Agribank avails N$130m to farmers
The Agricultural Bank of Namibia (Agribank) has to date availed N$132.4 million worth of loans to commercial and communal farmers.
Agribank Chief Executive Officer, Leonard Iipumbu, said the loans given to the 24 clients falling under the Affirmative Action Loan Scheme (AALS) is roughly 6.3%. However, the clients falling under the National Agricultural Credit Scheme (NACP) gulped about N$42.6m, which was the highest amount from the funds loaned.
In addition, the NACP has a total of 1058 clients who are receiving funds from Agribank. “Meanwhile, 32.2% of the total production loans have gone to small-scale farmers under the National Agricultural Credit Scheme (NACP).
The NACP is set to support small-scale farmers, currently under the Production Loan Scheme,” he stated. Iipumbu told The Villager that Commercial Production Loans which were provided under the Green Scheme initiative totalled N$52.5m, taking up the biggest chunk of that loan facility by 40%.
“Despite the Commercial Production Loans being largely for those who farm on large farms, they also include clients who fall under the AALS as they might also have large farms, or they use their farms for commercial purposes,” he explained.
To date, the Ostrich Production Loan book had a total value of N$14m, which is 11% of the total money spent on all the production loans. “We ensure that all loans are paid for as we make sure there is collateral, and so far we have not encountered anyone who did not want to pay their loans.
However, if we encounter anyone who is not willing to pay, we would of course take legal action. We demand the recovery of these loans,” Iipumbu stressed.
Production loan facilities are used for the acquisition of seeds, fertilizers, herbicides and pesticides, weeding, fuel and oil, transportation costs, wages for temporary workers, the leasing of grazing, licks, veterinary medicine, horticulture and micro-irrigation.
The facility is available to both full and part-time farmers, and the applicable interest rate is 4% for communal farmers, and 8.50% for commercial farmers.
Production loans are provided by Agribank, and it was incepted in 1990. To date, a total of N$132.4m in loans as mentioned above have been given out.
In addition, an amount of N$91 million was set aside for products like the Production loan facility, Water and Infrastructure facility, Ring-fencing of Arrears and the Suspension of penalty interest and Instalment holidays for the one-year facility.
In terms of the Affirmative Action Loan Scheme (AALS), Agribank has given N$8.2m in production loans to PDNs. The production loan facility is granted against security of fixed property (mortgage bond), or any other acceptable form of security. The bank will grant the loan for 80% of the valuation of the security.
Meanwhile, the current net worth of Agribank stands at N$1.8 billion in a period of 10 years from N$672 million in 2004. The bank’s growth and loan book performance averaged 8.5% in the period under review. The bank collectively, on all types of loans, availed N$1.25b to 987 previously disadvantaged Namibians, constituting 52% of their loan book.
Roughly 3382 permanent and 6764 temporary jobs have been created or retained through the purchase of farmland under the initiative, indirectly supporting more than 13 000 families.
A fortnight ago, the bank also revealed that it has thus far spent N$75 million on loans extended to small-scale farmers under the NACP in 2014, compared to N$29 million spent in 2013.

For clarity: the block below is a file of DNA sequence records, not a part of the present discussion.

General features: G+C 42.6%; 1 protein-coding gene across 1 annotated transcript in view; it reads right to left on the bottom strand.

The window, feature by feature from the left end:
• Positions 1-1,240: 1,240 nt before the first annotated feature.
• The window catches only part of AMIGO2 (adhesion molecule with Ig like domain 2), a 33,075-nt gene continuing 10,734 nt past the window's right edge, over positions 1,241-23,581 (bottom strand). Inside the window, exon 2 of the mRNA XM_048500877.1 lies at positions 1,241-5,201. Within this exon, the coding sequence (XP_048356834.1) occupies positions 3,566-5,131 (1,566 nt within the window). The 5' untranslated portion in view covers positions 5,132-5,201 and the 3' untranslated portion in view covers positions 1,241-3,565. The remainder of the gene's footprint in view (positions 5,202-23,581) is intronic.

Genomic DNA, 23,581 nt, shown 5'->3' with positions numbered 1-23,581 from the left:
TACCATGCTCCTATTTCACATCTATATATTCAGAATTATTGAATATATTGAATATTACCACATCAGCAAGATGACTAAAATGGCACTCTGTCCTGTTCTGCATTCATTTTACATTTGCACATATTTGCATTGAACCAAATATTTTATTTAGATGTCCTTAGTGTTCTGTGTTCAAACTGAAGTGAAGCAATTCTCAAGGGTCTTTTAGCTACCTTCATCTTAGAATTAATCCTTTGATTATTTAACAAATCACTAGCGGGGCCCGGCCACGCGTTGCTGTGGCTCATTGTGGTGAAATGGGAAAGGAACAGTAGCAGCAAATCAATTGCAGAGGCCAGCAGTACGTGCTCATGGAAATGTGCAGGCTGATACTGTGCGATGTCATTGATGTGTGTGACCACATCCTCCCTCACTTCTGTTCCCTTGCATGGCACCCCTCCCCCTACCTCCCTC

Iipumbu was then quoted as saying that the 159% increase of loans from 2013 to 2014 is an indication that there is demand from communal farmers, despite the restrictive nature of the lack of collateral.
“The loans extended under the National Land Reform Program for the acquisition of commercial farmland by previously disadvantaged Namibians have also seen growth of 125 per cent to N$157.7 million, which allowed for the purchase 141,430.39 hectares,” he said.
In addition, AgriBank has financially assisted previously disadvantaged Namibians to acquire a total of 5.8 million hectares, contributing towards the targeted 15 million hectares by 2020.
Currently, the agricultural sector has unfortunately been facing big challenges, including a severe drought in 30 years, disease outbreaks as well as export restrictions by neighbouring South Africa, which is the main trading partner of Namibia.
In 2013, the European Union injected 2.9 million Euros (roughly N$37.7 million) into the Communal Land Development Project (CLDP) to offer advisory services to communal farmers in the Omusati, Ohangwena, Kavango East and West, Zambezi, Otjozondjupa and Omaheke regions.
This is while AgriBank has invested N$24.5 million under the Farmers’ Support initiative for the past 10 years, which includes the transfer of skills and knowledge to enhance farm productivity.
The Namibian economy is projected to grow at an average rate of 5.6% in the next three years. The projections set for the 2015, 2016 and 2017 financial years stand at 5.4%, 6% and 5.8%, respectively.
The National Planning Commission (NPC) Public Relations Officer, Fillemon Nangonya, said the expected growth will mainly be driven by the supply-side via expansion in most economic production sectors, saying the manufacturing, mining as well as public sector are expected to be the main drivers of this growth.
At present, the construction sector is the fastest-growing sector averaging growth of 15.3%. However, its contribution to GDP growth is very minimal, averaging only 3.5% over the same period.
“Though its contribution to total GDP is very low compared to other sectors, the construction sector is among the top five sectors in terms of job-creation, as it accounts for over 7% of the total employed after the agriculture, trade and private household sectors."
by Charmaine Ngatjiheue